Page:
A New Renaissance?
It’s possible to imagine all data, all ‘bits’ of knowledge, including skills or extended experiences, floating around in space, randomly.
Human beings, over time, gradually compartment these into ‘subjects’. Anything to do with numbers goes into the Maths box; words and meanings get grouped together in Languages; anything to do with our understanding of the material universe tends to be gathered into a box called Science. People, who through prolonged experience in one field or another have become more knowledgeable about that field, are then given the task of transmitting or transferring elements of a particular field into a set of people, usually younger, who have much less familiarity with it. This has been the nature of education since the human race first realised that it possessed knowledge of enough value to want to transmit it outward to others and forward in time.
This process of compartmenting has gone on for as long as human beings have been around. The boxes which we call subjects have become rigid; the data in them are not often allowed outside to mix with that from other boxes. Knowledge of fields is contained in set texts, in physical libraries, in classrooms and in locations around the world, as well as in experts’ heads. However, in the last couple of decades, we have begun to see something new: the boxes are breaking down, bleeding, in effect, mainly because of the internet. This isn’t always conducive to better understanding: the internet isn’t a disciplined space. Open to entry by anyone of whatever level of education in any field, the quality of data available on it is not necessarily high. We see examples in the open encyclopaedia Wikipedia, in which data can be accessed at large and altered by anyone; or in the media networks, traditional and social, where what is taken to be true is open to speculation, emotion, contribution and distortion. Conventional sources and gatekeepers of collective knowledge and experience are no longer what they were: schools, universities, institutions of learning which also had the function of cataloguing and protecting knowledge, are now not the central players they were in years gone by. Things are escaping; Pandora’s Box is opening.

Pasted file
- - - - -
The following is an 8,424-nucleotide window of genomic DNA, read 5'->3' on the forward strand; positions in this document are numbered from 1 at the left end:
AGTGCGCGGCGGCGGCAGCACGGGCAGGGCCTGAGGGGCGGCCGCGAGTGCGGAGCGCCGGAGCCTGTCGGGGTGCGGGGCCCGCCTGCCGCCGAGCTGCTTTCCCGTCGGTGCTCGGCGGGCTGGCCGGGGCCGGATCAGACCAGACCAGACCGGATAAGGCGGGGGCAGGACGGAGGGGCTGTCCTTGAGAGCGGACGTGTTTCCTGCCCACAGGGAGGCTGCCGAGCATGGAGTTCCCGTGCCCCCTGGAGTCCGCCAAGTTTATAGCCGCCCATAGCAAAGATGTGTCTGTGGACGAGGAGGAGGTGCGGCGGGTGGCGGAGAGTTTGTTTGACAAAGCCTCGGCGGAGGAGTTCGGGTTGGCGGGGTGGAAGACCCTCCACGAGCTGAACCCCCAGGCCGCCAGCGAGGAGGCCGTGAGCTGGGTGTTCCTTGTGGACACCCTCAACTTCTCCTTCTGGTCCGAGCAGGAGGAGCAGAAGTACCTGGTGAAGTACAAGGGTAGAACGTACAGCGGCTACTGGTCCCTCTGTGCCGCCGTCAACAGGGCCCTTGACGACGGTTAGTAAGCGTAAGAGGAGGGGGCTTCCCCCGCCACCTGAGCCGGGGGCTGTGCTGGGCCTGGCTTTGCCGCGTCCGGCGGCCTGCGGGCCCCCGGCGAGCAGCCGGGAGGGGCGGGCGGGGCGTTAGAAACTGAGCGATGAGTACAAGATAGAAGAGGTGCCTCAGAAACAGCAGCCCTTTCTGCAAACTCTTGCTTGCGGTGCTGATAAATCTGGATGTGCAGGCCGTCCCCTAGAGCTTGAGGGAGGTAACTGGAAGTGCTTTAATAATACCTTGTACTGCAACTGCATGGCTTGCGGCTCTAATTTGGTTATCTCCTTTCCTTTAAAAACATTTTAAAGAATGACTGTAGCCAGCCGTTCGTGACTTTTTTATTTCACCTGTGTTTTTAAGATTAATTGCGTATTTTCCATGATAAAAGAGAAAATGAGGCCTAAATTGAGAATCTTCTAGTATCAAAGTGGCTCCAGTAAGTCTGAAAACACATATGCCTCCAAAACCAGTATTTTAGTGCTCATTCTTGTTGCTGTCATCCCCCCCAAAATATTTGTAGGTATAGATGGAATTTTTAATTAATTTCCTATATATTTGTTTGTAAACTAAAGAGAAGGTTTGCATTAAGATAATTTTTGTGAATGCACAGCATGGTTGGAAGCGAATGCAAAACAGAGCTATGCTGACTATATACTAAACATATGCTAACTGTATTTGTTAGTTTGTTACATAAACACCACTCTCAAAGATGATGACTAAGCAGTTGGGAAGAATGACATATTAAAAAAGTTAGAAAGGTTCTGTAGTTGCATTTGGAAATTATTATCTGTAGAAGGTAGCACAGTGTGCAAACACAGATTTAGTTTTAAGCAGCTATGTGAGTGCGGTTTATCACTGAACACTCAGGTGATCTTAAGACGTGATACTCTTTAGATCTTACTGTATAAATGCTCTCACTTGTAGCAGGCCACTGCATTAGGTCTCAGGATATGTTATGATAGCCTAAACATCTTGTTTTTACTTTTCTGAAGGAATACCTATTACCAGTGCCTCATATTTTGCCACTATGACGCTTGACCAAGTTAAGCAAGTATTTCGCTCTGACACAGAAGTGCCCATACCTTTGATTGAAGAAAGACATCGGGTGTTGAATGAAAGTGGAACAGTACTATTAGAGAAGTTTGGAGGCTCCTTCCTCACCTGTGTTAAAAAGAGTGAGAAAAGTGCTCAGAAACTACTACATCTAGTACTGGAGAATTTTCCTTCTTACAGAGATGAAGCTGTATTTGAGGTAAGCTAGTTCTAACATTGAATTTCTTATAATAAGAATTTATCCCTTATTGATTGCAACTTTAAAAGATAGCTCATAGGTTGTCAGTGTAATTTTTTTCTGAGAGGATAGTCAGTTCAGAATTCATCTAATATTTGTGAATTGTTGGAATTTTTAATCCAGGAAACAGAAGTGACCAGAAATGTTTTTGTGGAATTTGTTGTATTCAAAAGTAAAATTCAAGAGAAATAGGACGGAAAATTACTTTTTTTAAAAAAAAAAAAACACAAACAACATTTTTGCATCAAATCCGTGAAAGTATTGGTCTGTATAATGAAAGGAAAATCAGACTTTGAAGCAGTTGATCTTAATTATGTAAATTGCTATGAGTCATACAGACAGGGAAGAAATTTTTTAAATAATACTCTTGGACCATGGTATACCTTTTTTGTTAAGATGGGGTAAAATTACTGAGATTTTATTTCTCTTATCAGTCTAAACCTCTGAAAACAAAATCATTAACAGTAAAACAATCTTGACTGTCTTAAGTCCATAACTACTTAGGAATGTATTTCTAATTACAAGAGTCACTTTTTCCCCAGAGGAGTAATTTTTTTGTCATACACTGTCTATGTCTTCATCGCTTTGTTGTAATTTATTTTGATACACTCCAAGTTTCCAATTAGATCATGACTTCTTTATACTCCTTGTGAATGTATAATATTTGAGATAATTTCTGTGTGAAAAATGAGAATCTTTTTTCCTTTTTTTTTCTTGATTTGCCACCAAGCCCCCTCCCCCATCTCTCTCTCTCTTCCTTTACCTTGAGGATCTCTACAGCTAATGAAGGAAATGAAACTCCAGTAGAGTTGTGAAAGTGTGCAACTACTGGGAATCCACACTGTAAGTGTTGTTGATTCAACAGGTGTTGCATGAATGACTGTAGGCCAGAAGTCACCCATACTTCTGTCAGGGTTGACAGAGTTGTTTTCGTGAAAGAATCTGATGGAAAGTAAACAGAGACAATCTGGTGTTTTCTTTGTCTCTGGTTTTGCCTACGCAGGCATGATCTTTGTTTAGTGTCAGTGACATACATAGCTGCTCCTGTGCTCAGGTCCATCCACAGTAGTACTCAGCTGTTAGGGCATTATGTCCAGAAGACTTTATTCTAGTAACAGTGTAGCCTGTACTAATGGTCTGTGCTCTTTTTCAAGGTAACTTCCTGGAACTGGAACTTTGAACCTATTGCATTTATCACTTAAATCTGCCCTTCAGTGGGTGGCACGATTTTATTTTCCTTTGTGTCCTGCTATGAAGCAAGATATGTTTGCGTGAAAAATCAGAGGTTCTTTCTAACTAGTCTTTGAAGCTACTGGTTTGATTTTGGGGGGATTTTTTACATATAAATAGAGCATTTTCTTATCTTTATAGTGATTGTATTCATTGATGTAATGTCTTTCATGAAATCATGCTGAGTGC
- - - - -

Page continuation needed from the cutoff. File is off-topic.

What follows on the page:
This can be seen to be a bad thing. But it also throws open some positive possibilities. If those floating bits of knowledge and experience are escaping from confinement, and are now, uncaged, able to be accessed by anyone with a computer connection or a smart phone, humanity might be on the threshold of a new creative explosion. If individuals can gain access to facilities, facts, formulae and forms of wisdom and experience previously held apart and hidden, might there not be a recombination and rejuvenation of culture, science, philosophy and the arts?
Just as in the Middle Ages the knowledge held by a few in isolated and privileged locations leaked out into the world through new inventions such as the printing press, leading to a European revolution which was later called the Renaissance, today we see a similar melting down of boundaries and fences. Viewpoints shifted, centres of gravity of thinking changed, old ideas were challenged in both good and bad ways in the Renaissance - might not the same thing be happening now?
Can we learn anything from this period to prepare ourselves?
After the Battle of Bosworth Field in 1485, the new king Henry Tudor started the 16th Century by chopping back expenditure, making deals between the warring factions, and effectively settling overseas disputes. He made astute alliances through other marriages and built some of the last of the Gothic cathedrals of the country with part of the wealth he had managed to save. In effect, unknowingly of course, Henry VII had made it safe for the ideas of the Italian Renaissance to be entertained in England.